Founder and CEO Harry Kargman explained that Fabrik is a content management system designed for publishers’ modern needs and integrated with Kargo’s advertising technology.
Kargman suggested that he sees this as part of Kargo’s broader mission of “saving publishing.” That might seem like a tall order for an ad business, but he said the company has tried to do that “by driving extraordinary ad experiences and monetization.” And yet, he’s come to realize, “That’s not enough.”
In particular, Kargman came to realize that many websites have “too much weight” and load far too slowly (to illustrate his point, he loaded the TC homepage, and it was indeed slower than I would like). This drives readers away and also has a detrimental effect on Google search rankings.
So the goal with Fabrik is to create a “lightning fast” web experience, which you can see for yourself on the OK Magazine website. Fabrik says that one of the key steps to achieving this speed is by eliminating the need for third-party trackers and plugins — in fact, Kargman described plugins as “the death of the internet” and told me he often asks publishers, “Do you want to make money, or do you want to have a lot of plugins?”
“We built it for Google’s best practices and the core Web Vitals,” added COO Michael Shaughnessy. “We’re very strategic about how we load items that would really slow us down.”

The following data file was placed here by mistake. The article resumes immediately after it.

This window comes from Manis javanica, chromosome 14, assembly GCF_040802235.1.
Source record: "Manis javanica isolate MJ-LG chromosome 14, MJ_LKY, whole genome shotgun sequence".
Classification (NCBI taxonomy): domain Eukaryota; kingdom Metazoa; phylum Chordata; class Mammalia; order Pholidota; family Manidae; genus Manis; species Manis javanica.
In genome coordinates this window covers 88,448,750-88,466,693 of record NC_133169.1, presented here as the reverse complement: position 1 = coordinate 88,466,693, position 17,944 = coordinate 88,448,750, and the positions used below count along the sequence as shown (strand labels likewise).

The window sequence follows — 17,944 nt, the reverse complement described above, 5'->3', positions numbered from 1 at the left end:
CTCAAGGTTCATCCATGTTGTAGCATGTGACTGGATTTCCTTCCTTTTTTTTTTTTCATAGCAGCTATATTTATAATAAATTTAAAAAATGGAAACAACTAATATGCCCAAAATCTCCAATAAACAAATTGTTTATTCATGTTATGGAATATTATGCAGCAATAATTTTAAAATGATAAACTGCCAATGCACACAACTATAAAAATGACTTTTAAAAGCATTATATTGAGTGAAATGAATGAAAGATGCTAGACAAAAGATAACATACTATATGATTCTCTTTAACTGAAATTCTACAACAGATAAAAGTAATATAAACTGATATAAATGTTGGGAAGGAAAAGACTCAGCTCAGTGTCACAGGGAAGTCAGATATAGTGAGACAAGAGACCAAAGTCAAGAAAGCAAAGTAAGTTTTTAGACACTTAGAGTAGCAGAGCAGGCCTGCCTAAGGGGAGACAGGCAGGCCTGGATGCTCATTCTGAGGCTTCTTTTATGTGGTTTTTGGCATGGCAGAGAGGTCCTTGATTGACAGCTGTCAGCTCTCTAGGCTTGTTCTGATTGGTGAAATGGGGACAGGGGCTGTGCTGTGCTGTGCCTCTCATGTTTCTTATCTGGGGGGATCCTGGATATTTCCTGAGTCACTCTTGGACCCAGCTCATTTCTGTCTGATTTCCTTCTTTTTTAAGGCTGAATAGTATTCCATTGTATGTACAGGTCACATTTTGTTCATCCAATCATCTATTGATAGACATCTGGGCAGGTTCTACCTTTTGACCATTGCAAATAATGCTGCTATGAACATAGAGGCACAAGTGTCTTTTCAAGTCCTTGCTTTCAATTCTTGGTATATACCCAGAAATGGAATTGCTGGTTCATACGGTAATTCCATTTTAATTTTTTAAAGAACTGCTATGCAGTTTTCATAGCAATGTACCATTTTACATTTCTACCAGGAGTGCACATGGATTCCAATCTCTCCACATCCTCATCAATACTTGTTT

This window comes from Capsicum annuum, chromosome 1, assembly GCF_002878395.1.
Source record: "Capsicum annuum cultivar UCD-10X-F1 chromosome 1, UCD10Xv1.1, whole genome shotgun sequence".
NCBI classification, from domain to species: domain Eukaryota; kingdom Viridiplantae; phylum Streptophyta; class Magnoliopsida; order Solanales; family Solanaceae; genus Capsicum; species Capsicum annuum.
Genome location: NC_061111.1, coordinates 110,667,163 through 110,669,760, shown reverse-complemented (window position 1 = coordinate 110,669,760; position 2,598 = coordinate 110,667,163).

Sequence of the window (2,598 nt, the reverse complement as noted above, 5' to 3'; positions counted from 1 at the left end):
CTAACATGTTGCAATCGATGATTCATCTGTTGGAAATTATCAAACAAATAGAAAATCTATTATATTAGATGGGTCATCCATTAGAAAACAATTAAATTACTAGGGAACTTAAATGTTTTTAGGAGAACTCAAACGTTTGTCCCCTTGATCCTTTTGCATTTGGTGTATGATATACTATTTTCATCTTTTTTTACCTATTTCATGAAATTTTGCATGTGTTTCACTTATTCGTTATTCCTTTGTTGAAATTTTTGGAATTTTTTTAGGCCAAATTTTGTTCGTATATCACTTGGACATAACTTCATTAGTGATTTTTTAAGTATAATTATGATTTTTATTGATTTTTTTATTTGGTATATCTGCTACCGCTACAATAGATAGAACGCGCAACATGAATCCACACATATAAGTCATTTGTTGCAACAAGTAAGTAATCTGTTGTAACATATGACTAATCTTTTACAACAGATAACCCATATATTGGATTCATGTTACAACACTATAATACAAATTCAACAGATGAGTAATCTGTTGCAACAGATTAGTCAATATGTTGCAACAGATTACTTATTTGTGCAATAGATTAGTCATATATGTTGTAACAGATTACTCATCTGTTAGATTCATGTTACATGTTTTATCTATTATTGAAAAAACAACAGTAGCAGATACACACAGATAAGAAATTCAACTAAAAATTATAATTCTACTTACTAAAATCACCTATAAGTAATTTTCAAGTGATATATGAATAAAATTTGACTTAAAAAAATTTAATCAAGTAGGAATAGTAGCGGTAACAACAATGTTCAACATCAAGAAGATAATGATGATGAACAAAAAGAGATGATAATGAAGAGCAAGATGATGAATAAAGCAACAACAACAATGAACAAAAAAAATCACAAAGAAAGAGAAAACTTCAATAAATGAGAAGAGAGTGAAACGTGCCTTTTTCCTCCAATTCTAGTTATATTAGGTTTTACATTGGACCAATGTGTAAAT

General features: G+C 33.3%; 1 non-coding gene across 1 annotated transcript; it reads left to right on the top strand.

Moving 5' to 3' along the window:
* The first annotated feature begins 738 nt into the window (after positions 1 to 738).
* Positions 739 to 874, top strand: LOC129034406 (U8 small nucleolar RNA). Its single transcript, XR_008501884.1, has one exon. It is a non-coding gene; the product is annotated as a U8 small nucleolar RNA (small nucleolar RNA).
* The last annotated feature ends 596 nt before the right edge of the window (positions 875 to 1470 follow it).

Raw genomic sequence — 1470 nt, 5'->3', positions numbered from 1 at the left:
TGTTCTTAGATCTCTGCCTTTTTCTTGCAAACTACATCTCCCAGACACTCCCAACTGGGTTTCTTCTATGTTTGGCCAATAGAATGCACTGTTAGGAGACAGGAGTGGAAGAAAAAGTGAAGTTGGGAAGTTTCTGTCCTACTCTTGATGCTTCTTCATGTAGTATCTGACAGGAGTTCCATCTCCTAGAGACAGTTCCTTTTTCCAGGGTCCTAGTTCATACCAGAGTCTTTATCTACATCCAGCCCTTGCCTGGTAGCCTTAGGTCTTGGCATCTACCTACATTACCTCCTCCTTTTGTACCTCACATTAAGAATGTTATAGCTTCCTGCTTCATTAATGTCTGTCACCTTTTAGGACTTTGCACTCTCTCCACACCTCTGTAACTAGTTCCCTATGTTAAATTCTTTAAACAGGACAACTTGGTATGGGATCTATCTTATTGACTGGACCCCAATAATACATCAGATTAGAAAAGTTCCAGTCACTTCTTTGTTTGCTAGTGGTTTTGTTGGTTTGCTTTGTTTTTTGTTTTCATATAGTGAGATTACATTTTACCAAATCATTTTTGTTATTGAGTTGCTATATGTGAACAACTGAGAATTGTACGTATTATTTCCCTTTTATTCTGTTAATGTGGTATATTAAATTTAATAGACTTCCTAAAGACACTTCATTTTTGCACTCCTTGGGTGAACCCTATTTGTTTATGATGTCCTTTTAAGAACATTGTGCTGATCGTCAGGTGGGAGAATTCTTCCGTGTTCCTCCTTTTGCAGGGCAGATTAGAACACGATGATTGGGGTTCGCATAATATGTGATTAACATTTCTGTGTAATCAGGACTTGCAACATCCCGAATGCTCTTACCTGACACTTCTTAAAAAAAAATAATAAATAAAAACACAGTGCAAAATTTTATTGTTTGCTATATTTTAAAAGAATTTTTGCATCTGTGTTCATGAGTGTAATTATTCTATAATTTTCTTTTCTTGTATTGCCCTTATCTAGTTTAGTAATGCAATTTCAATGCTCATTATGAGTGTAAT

This launch comes as many publishers are exploring business models beyond advertising, such as subscriptions and memberships. Shaughnessy suggested that Fabrik is complementary to those efforts, because it’s “simplifying the foundation,” thus freeing teams to focus on new commercial initiatives.
As for the advertising side, Kargman said, “We think we’ve built our adtech directly into Fabrik in a way that there’s absolutely no reason not to use Kargo — but certainly, it doesn’t require you to exclusively use Kargo. We expect publishers to monetize their own sites, to cut branded entertainment deals, to do all the good things that they do.”
And as previously mentioned, the plan is for Fabrik to be a separate business unit under the Kargo’s corporate umbrella, with its own customers and its own CEO — Kargman said he’s talking to a potential hire, but it’s “not quite ready yet to announce.”